British retailers reported the sharpest upturn in sales since 2018 this month as non-essential began to reopen after months of closure, adding to signs of an economic rebound as COVID restrictions ease, a survey showed on Tuesday.
The Confederation of British Industry said its monthly retail sales volume balance jumped to +20 in April from -45 in March, its highest level since September 2018.
Part of the increase reflected the effect of comparing with a year earlier, when Britain was in the midst of its first, most stringent COVID lockdown.
But a separate measure of sales volumes for the time of year also rebounded strongly to its highest since June 2018 and is expected to remain high in May.
Most economists expect Britain's economy to grow by more than 5% this year after shrinking almost 10% in 2020, the sharpest decline in over 300 years.
Shops in England and Wales selling non-essential goods reopened on April 12 after more than three months of closure, while those in Scotland returned to business on Monday. Northern Irish shops are due to welcome customers back on 30 April.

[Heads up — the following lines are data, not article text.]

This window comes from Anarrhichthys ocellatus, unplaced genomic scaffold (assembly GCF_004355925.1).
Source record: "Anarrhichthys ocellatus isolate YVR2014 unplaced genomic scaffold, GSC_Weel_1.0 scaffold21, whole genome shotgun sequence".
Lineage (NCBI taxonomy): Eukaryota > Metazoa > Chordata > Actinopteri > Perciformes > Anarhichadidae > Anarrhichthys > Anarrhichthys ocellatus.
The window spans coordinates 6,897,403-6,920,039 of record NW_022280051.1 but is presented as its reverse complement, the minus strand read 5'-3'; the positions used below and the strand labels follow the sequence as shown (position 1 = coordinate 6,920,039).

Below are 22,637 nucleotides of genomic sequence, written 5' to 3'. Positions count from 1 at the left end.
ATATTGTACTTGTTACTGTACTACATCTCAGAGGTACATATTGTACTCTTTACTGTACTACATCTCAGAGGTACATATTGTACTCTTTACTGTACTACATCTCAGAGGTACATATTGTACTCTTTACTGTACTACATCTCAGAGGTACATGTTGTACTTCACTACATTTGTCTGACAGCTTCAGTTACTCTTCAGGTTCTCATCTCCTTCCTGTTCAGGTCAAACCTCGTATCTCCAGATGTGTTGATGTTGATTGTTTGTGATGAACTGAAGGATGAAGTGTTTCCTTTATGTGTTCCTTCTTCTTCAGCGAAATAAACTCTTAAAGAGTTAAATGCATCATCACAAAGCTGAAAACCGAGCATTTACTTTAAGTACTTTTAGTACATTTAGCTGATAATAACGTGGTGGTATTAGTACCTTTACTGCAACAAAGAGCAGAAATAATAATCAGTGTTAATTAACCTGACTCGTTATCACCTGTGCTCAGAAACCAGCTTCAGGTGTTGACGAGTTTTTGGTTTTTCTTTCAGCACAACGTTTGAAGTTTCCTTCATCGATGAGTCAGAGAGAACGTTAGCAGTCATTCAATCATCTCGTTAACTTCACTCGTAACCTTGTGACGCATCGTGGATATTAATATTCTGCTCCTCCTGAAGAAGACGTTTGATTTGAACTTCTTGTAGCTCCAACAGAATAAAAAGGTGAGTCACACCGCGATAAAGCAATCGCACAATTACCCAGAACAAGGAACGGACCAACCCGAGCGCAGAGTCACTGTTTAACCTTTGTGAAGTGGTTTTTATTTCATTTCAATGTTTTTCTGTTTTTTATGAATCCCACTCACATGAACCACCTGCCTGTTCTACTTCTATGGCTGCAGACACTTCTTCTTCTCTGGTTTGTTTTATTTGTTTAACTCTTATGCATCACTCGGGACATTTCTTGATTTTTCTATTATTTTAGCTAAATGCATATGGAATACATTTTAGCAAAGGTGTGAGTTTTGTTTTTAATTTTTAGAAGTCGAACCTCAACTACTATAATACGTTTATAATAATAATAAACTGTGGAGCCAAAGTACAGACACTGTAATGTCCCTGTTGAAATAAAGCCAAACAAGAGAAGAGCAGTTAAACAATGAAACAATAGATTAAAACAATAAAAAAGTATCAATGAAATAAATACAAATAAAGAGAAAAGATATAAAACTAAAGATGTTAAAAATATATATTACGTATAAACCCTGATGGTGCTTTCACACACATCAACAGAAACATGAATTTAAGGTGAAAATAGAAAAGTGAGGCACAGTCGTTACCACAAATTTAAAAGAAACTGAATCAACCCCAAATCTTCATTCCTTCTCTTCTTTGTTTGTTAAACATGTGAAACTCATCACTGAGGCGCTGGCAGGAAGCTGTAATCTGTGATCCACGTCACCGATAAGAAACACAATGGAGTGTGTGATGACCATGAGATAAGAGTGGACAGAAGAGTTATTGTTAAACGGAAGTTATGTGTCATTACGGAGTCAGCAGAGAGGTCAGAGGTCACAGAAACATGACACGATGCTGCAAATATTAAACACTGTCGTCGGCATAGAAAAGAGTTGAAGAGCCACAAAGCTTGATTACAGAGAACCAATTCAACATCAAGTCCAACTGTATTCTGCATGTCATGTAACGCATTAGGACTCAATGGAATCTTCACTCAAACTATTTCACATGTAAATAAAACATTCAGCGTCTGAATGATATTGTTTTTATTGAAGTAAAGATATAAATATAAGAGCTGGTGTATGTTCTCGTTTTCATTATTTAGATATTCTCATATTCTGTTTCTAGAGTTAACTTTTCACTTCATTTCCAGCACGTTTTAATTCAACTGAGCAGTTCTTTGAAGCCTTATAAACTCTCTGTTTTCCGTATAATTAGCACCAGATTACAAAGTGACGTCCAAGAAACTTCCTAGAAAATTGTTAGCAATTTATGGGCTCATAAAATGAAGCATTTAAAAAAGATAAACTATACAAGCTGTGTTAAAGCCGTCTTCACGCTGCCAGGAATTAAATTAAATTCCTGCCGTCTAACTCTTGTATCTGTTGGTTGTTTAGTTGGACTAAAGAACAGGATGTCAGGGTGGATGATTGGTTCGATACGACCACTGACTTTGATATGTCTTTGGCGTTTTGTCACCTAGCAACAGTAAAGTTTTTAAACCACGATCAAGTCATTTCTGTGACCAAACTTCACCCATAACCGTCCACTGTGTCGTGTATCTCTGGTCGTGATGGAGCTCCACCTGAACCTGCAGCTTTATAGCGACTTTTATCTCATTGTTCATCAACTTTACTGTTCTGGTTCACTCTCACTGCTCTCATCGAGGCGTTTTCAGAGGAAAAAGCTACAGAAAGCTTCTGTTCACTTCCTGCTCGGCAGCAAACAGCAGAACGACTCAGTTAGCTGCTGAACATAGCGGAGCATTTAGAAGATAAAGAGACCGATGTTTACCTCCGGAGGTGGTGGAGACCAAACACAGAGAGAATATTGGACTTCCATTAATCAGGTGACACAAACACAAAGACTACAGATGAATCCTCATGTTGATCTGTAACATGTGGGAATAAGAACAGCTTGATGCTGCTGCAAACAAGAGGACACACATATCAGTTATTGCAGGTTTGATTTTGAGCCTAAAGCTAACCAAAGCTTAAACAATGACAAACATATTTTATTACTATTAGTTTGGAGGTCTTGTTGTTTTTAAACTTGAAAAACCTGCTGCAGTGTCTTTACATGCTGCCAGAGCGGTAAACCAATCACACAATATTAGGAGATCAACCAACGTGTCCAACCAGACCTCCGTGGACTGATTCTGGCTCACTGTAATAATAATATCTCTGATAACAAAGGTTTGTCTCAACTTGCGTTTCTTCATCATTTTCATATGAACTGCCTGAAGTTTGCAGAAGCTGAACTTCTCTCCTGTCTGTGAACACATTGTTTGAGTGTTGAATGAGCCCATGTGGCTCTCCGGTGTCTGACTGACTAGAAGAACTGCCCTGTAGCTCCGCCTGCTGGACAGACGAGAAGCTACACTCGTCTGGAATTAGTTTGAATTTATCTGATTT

Official retail sales data showed that sales volumes in March had exceeded pre-crisis levels, reflecting a big shift to online shopping which now accounts for more than a third of spending, up from less than a quarter before the pandemic.
However, the CBI said many high-street stores continued to struggle, especially in hard-hit sectors such as clothing.
"Despite progress along the roadmap, the impact of COVID-19 restrictions are still biting hard," CBI economist Ben Jones said.
"The improvement in retail sales this month was driven by sectors that have performed relatively well during the pandemic, with little immediate rebound expected for more embattled sectors such as clothing, footwear and department stores," he added.
The CBI survey took place between 25 March and 15 April, and covered 60 retail chains.